How a Wise Man and a Corpse Reformed a Village

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In a certain town there lived a woman who was unfaithful to her husband; and although her husband beat her, the woman still continued taking lovers. The husband went to as Wise Man and said:

“Help me stop my wife from taking lovers.”

“What will you give me if I do this?”

“I will give you three hampers of rice.”

The Wise Man agreed. He burned Teri, which is a kind of medicine made of palm oil, charcoal, salt and various magic things, and made two medicines; and was sweet, the other poisonous. and he told the husband what to do.

That night the husband rubbed sweet medicine on his belly.
“What are you doing?” asked his wife.

“I am using medicine to make me strong.” Then he lay down with his wife. In he morning he hid the sweet medicine and handed her the poison , saying:

“I am going on a journey. I shall not be back tonight. Keep my medicine in a secret place, and don’t let anyone use it.”

He went away. That night the faithless woman brought her lover to the house; and wishing that he should be strong she gave him medicine to rub upon his belly. But this was the poisonous medicine; and her lover quickly died. She began to wail and weep, not knowing what to do.

How, the Wise Man had hidden himself outside the house, knowing this would happen; and now he came and said to her:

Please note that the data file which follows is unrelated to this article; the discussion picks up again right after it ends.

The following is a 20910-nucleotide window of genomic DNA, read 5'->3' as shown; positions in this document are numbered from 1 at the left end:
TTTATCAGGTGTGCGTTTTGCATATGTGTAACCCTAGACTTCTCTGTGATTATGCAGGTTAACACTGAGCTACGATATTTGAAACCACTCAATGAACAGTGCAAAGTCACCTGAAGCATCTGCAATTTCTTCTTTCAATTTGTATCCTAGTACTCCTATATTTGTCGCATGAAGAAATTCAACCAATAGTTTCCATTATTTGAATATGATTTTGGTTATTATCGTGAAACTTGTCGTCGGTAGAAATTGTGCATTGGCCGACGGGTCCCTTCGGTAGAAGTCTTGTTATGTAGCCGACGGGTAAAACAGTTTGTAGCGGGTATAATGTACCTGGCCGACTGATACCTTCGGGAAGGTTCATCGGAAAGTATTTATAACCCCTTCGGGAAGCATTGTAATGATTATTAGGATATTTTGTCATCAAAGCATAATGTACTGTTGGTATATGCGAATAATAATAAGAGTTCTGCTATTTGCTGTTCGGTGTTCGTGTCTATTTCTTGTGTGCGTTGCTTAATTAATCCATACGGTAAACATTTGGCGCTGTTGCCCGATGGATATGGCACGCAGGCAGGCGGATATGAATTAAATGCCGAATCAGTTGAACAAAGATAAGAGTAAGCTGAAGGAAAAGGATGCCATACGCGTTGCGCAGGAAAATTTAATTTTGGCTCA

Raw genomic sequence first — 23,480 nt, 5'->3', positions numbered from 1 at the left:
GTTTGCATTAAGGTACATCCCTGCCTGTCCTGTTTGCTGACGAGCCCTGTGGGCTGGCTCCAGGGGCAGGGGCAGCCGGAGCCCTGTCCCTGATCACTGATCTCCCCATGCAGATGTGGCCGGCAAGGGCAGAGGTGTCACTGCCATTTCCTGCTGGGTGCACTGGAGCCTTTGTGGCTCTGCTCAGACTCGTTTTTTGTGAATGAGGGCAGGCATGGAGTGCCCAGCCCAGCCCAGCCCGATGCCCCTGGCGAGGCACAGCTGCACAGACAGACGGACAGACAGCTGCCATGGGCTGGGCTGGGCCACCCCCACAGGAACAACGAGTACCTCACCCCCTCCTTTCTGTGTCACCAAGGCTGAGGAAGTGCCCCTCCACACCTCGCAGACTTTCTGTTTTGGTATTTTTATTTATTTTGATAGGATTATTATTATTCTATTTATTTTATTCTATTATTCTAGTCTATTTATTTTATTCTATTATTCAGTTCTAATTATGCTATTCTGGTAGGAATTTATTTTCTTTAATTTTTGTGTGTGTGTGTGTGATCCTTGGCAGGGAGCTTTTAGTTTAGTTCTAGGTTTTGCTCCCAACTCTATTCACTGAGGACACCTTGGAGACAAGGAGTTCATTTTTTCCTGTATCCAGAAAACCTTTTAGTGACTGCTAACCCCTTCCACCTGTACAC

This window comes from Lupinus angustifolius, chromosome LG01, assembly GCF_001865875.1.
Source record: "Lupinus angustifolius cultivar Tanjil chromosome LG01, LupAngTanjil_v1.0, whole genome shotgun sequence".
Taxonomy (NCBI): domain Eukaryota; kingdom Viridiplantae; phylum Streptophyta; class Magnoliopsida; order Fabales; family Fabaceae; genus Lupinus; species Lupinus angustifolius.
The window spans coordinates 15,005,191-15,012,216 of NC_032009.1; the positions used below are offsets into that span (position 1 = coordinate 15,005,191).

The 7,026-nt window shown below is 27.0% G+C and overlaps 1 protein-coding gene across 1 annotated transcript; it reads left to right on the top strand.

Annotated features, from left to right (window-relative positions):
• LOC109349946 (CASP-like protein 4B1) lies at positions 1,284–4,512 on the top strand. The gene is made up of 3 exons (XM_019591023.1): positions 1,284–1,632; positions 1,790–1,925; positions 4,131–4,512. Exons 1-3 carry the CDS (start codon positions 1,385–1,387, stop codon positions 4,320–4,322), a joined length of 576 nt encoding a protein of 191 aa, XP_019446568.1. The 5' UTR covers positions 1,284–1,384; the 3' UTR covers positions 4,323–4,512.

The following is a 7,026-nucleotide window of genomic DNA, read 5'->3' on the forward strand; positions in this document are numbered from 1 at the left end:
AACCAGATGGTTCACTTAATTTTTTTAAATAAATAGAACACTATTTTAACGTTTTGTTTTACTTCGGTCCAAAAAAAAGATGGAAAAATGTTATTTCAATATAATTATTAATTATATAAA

“I see your lover died. What will you give me if I take the body from your home?”

“I will give you three hampers of corn,” the woman said.

“And will you swear on your mother’s grave to be a faithful wife?”

“I will swear on my mother’s grave.”

The Wise Man agreed to remove the body. In this town there was a thief accustomed to stealing kinjahs of rice at night. The Wise man placed the body in a kinjah and left it by the open door. The thief, who prowled about at night, saw the kinjah and stole it. He took it to his home and gave it to his wife. She opened it, and found a body in it.

“Eeee! she cried in fright. “Fool, fool! How is this? I see the dead body of the chief’s first son! We will die for this. Aieee!”
She began softly wailing, and the thief sat down and wept. Just then the Wise Man walked in through the door.

“I see someone has killed the Chief’s first son,” he said. What will you give me if I take his body from your house?”

“I will give you three hampers of cassava,” said the thief.
“And will you swear on your mother’s grave to be an honest man?”

The thief agreed to do this. The wise man tied the body in the hamper and carried it outside. He went quietly to a tree in front of the old Chief’s house, and taking the body from the hamper he propped it against the tree. The Chief was a cruel and ill-tempered man, and had made a law that no one in his town was to sing. so now the Wise man hid behind the tree and he began to sing. It was a song of thieves and faithless wives whose bodies were cut up with knives. The Chief heard the song and rose from his bed in rage, although it was quite a good song, and made the Thief and the adulteress tremble in their houses. He seized his bow and from his door he shot an arrow at the figure by the tree. The arrow pierced his dead son’s heart.

The Wise Man slipped away. The Chief discovered he had shot his favorite son, and on the Wise Man’s good advice he swore on his mother’s grave that he would henceforth let his people sing as and when they wished.

Thus it was that a Wise Man brought death to an adulterer, restored faith in a faithless wife, persuaded a thief to be honest, caused a cruel Chief to repent and filled a songless village with songs of villagers.

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